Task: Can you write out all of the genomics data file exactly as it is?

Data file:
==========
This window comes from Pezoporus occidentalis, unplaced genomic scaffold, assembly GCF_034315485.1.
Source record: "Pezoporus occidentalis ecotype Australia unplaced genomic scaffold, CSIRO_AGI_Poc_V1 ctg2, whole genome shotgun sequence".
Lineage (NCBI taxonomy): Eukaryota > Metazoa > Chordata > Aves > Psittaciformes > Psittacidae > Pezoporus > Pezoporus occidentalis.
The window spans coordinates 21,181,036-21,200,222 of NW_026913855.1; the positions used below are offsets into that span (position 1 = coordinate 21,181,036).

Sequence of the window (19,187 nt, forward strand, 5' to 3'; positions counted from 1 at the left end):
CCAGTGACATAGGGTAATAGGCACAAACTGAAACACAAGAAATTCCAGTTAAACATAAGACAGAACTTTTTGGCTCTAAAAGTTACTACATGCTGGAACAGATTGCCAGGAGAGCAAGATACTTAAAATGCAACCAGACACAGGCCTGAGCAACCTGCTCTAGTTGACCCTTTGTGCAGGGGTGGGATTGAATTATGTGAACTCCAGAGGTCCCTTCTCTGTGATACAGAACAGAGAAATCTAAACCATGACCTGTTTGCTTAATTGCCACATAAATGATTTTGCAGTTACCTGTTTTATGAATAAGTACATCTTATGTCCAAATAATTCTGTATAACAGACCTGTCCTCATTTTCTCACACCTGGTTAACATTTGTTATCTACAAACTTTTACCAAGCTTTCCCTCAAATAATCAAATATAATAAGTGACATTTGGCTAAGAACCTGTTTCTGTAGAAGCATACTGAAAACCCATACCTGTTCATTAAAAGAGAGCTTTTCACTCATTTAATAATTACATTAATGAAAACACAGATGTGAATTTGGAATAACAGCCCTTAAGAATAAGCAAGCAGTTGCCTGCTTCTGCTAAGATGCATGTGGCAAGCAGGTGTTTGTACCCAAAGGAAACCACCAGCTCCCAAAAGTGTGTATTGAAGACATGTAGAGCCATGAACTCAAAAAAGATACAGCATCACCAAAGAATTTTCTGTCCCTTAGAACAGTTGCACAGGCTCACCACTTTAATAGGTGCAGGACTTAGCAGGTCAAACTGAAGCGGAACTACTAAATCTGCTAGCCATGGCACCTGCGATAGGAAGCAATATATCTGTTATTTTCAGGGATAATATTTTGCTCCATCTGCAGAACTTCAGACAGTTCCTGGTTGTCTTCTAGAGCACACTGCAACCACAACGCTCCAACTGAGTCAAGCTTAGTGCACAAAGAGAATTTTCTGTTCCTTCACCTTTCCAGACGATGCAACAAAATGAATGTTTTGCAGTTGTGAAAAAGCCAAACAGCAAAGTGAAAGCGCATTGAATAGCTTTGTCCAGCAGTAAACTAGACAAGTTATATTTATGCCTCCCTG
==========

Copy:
This window comes from Pezoporus occidentalis, unplaced genomic scaffold, assembly GCF_034315485.1.
Source record: "Pezoporus occidentalis ecotype Australia unplaced genomic scaffold, CSIRO_AGI_Poc_V1 ctg2, whole genome shotgun sequence".
Lineage (NCBI taxonomy): Eukaryota > Metazoa > Chordata > Aves > Psittaciformes > Psittacidae > Pezoporus > Pezoporus occidentalis.
The window spans coordinates 21,181,036-21,200,222 of NW_026913855.1; the positions used below are offsets into that span (position 1 = coordinate 21,181,036).

Sequence of the window (19,187 nt, forward strand, 5' to 3'; positions counted from 1 at the left end):
CCAGTGACATAGGGTAATAGGCACAAACTGAAACACAAGAAATTCCAGTTAAACATAAGACAGAACTTTTTGGCTCTAAAAGTTACTACATGCTGGAACAGATTGCCAGGAGAGCAAGATACTTAAAATGCAACCAGACACAGGCCTGAGCAACCTGCTCTAGTTGACCCTTTGTGCAGGGGTGGGATTGAATTATGTGAACTCCAGAGGTCCCTTCTCTGTGATACAGAACAGAGAAATCTAAACCATGACCTGTTTGCTTAATTGCCACATAAATGATTTTGCAGTTACCTGTTTTATGAATAAGTACATCTTATGTCCAAATAATTCTGTATAACAGACCTGTCCTCATTTTCTCACACCTGGTTAACATTTGTTATCTACAAACTTTTACCAAGCTTTCCCTCAAATAATCAAATATAATAAGTGACATTTGGCTAAGAACCTGTTTCTGTAGAAGCATACTGAAAACCCATACCTGTTCATTAAAAGAGAGCTTTTCACTCATTTAATAATTACATTAATGAAAACACAGATGTGAATTTGGAATAACAGCCCTTAAGAATAAGCAAGCAGTTGCCTGCTTCTGCTAAGATGCATGTGGCAAGCAGGTGTTTGTACCCAAAGGAAACCACCAGCTCCCAAAAGTGTGTATTGAAGACATGTAGAGCCATGAACTCAAAAAAGATACAGCATCACCAAAGAATTTTCTGTCCCTTAGAACAGTTGCACAGGCTCACCACTTTAATAGGTGCAGGACTTAGCAGGTCAAACTGAAGCGGAACTACTAAATCTGCTAGCCATGGCACCTGCGATAGGAAGCAATATATCTGTTATTTTCAGGGATAATATTTTGCTCCATCTGCAGAACTTCAGACAGTTCCTGGTTGTCTTCTAGAGCACACTGCAACCACAACGCTCCAACTGAGTCAAGCTTAGTGCACAAAGAGAATTTTCTGTTCCTTCACCTTTCCAGACGATGCAACAAAATGAATGTTTTGCAGTTGTGAAAAAGCCAAACAGCAAAGTGAAAGCGCATTGAATAGCTTTGTCCAGCAGTAAACTAGACAAGTTATATTTATGCCTCCCTG